When backwoods trapper Adam Pontipee strides into the hay and feed store of a small Oregon town and asks “what’s the going rate for beaver?” he’s selling meat but actually hunting for a woman.

It might be original for its arithmetical multiplication but Seven Brides for Seven Brothers is part of that raft of American musicals in which girls in gingham frocks outsmart but still go and marry boorish men in boots and braces. From Oklahoma, Carousel, Annie Get Your Gun, Calamity Jane and Paint Your Wagon, to Regent’s Park’s own recent Crazy for You the plotlines, hoe-downs, barn-raisings, community picnics, fist fights and mid-century sexism almost never vary.

Productions typically skirt the darker themes of abduction and violence in favour of an explosion of dance and even if director Rachel Kavanaugh has missed a feminist trick, Alistair David’s choreography does the routines entirely proud.  It’s quite Sadler’s Wells and when Laura Pitt-Pulford’s Milly first teaches the unkempt unshaven Pontipee boys to dance she’s in danger of turning them from Hoxton hipsters into Brokeback balletomanes.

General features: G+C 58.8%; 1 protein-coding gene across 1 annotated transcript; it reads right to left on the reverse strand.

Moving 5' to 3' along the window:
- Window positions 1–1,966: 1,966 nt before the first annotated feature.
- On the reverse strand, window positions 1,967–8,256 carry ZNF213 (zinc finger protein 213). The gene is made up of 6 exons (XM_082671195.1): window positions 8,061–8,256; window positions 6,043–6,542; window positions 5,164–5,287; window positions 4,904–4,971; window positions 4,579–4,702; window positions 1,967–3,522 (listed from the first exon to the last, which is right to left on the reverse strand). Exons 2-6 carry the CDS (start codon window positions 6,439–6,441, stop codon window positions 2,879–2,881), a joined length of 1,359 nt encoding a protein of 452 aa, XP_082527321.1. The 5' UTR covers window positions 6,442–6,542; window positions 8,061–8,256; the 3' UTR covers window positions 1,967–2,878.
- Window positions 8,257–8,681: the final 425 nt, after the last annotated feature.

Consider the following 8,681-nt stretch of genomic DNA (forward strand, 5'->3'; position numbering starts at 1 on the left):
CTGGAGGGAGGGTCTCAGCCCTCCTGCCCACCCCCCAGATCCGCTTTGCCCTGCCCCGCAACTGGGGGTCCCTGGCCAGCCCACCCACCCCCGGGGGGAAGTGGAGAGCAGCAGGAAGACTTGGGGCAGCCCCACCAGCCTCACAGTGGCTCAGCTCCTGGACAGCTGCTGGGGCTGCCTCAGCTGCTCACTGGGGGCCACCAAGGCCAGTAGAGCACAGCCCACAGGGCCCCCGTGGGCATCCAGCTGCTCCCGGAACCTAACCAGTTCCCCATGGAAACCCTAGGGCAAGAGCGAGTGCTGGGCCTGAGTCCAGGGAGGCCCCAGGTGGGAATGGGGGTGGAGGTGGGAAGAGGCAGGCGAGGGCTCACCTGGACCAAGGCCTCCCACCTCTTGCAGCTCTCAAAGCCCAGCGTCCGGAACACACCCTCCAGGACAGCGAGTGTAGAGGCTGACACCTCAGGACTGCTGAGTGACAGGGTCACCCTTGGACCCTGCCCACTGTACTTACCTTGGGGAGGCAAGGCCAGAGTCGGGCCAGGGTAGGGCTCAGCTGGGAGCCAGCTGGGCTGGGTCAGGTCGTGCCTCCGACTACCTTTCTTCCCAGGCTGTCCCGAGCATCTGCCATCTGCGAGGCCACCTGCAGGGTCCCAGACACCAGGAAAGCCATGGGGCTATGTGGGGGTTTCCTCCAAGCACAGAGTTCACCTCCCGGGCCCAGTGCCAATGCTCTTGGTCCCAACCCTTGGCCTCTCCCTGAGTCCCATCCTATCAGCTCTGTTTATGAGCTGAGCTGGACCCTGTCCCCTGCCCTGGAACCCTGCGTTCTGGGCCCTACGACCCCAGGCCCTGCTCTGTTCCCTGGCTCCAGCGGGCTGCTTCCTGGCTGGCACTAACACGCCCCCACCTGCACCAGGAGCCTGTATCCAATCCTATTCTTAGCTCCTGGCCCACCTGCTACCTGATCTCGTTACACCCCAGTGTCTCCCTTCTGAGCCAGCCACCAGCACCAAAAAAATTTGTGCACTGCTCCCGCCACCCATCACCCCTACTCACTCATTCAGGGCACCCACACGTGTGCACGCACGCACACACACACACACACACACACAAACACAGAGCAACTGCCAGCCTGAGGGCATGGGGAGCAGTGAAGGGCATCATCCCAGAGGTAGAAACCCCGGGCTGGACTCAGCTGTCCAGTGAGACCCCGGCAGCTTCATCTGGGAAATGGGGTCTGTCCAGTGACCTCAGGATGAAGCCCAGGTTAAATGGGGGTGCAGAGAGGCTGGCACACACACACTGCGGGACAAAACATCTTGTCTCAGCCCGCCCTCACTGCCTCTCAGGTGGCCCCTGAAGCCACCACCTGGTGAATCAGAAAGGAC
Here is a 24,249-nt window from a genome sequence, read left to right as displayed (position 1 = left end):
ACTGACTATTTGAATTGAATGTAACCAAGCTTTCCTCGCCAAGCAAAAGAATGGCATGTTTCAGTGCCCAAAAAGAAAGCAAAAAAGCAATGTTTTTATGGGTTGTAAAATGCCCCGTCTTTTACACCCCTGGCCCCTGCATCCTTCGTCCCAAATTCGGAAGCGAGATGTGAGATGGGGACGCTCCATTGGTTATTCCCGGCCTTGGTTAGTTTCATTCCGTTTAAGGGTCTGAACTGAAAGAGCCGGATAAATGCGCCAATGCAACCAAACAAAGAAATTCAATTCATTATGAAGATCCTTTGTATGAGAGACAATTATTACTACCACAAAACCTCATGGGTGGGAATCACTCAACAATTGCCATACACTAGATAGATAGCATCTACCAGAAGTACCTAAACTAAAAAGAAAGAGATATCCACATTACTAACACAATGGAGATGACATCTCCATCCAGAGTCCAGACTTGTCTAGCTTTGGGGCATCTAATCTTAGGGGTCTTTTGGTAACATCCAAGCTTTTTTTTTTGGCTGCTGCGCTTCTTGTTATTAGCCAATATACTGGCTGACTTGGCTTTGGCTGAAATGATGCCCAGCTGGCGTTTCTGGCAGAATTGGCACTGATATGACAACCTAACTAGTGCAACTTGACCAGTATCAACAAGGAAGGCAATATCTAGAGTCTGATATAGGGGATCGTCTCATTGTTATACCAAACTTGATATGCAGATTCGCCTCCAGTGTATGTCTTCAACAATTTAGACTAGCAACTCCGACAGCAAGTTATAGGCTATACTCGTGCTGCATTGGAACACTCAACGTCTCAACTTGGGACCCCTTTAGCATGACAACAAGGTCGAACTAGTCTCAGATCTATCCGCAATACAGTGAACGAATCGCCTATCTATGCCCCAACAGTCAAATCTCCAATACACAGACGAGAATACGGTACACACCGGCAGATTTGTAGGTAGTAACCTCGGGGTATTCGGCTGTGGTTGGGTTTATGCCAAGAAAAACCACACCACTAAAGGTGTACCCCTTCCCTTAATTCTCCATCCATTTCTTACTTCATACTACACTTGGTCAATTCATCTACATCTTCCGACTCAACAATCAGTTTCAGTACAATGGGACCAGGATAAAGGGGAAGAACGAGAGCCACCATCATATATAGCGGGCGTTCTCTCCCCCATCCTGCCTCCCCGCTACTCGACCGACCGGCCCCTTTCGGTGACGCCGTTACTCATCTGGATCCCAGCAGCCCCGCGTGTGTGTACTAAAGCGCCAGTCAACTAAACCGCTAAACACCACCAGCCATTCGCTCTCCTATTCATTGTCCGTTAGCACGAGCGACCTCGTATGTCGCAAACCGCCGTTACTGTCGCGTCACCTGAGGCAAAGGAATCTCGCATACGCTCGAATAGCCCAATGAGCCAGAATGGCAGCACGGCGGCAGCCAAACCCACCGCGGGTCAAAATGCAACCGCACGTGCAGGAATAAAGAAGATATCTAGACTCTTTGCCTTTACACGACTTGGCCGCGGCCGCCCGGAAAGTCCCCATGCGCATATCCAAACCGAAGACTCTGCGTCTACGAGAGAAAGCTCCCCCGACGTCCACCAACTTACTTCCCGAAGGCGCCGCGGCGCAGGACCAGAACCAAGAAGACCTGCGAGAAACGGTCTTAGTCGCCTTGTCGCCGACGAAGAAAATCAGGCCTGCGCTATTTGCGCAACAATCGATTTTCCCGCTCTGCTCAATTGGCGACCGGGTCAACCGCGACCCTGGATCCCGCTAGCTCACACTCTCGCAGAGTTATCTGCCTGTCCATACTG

Pitt-Pulford is outstanding, by turns wry and forceful, she finds all the comedy in the character while making the romance feel genuine, and her effortlessly clean singing further cements her leading lady status.  Canadian Alex Gaumond – one of the most versatile leading men having been Miss Trunchbull in Matilda for a year and taking over from Rufus Hound in Dirty Rotten Scoundrels – is a fine choice for Adam, his elegant baritone lingering on the notes to soften the crassness of his caveman character and delivering real chemistry in both the spats and the clinches with Milly.

The opening standard ‘Bless Your Beautiful Hide’ seems to go on for ever, and Adam and Milly blend perfectly in ‘Love Never Goes Away’ but there’s more fun in company numbers like ‘You’ve Got to Make It Through the Winter’ where the blue-balled brothers nurse their frustrations in the bunkhouse. The stunning barn-raising number where planks are tossed in the air and flexing trestles danced on could also serve as a timely reminder that self-assembly of flat packs can be dangerous.

But whatever you do, don’t miss the encore.  It’s pure Rocky Mountain Riverdance.

 

This review orginally written for Londonist.